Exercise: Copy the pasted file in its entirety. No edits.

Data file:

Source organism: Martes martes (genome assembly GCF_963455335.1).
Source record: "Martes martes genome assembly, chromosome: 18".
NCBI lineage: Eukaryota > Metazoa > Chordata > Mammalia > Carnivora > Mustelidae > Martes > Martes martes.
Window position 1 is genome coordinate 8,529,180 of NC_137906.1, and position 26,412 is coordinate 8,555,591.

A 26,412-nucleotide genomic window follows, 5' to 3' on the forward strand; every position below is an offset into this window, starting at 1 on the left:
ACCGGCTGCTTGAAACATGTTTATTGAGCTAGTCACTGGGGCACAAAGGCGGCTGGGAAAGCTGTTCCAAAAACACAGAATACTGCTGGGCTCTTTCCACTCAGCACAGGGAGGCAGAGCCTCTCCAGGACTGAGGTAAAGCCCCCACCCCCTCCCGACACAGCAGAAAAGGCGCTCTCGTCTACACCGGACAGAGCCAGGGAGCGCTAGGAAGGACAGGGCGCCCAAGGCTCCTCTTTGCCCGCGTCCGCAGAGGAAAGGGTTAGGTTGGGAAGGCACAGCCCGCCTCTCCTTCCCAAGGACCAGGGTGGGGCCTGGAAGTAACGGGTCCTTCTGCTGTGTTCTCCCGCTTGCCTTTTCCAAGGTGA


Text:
Source organism: Martes martes (genome assembly GCF_963455335.1).
Source record: "Martes martes genome assembly, chromosome: 18".
NCBI lineage: Eukaryota > Metazoa > Chordata > Mammalia > Carnivora > Mustelidae > Martes > Martes martes.
Window position 1 is genome coordinate 8,529,180 of NC_137906.1, and position 26,412 is coordinate 8,555,591.

A 26,412-nucleotide genomic window follows, 5' to 3' on the forward strand; every position below is an offset into this window, starting at 1 on the left:
ACCGGCTGCTTGAAACATGTTTATTGAGCTAGTCACTGGGGCACAAAGGCGGCTGGGAAAGCTGTTCCAAAAACACAGAATACTGCTGGGCTCTTTCCACTCAGCACAGGGAGGCAGAGCCTCTCCAGGACTGAGGTAAAGCCCCCACCCCCTCCCGACACAGCAGAAAAGGCGCTCTCGTCTACACCGGACAGAGCCAGGGAGCGCTAGGAAGGACAGGGCGCCCAAGGCTCCTCTTTGCCCGCGTCCGCAGAGGAAAGGGTTAGGTTGGGAAGGCACAGCCCGCCTCTCCTTCCCAAGGACCAGGGTGGGGCCTGGAAGTAACGGGTCCTTCTGCTGTGTTCTCCCGCTTGCCTTTTCCAAGGTGA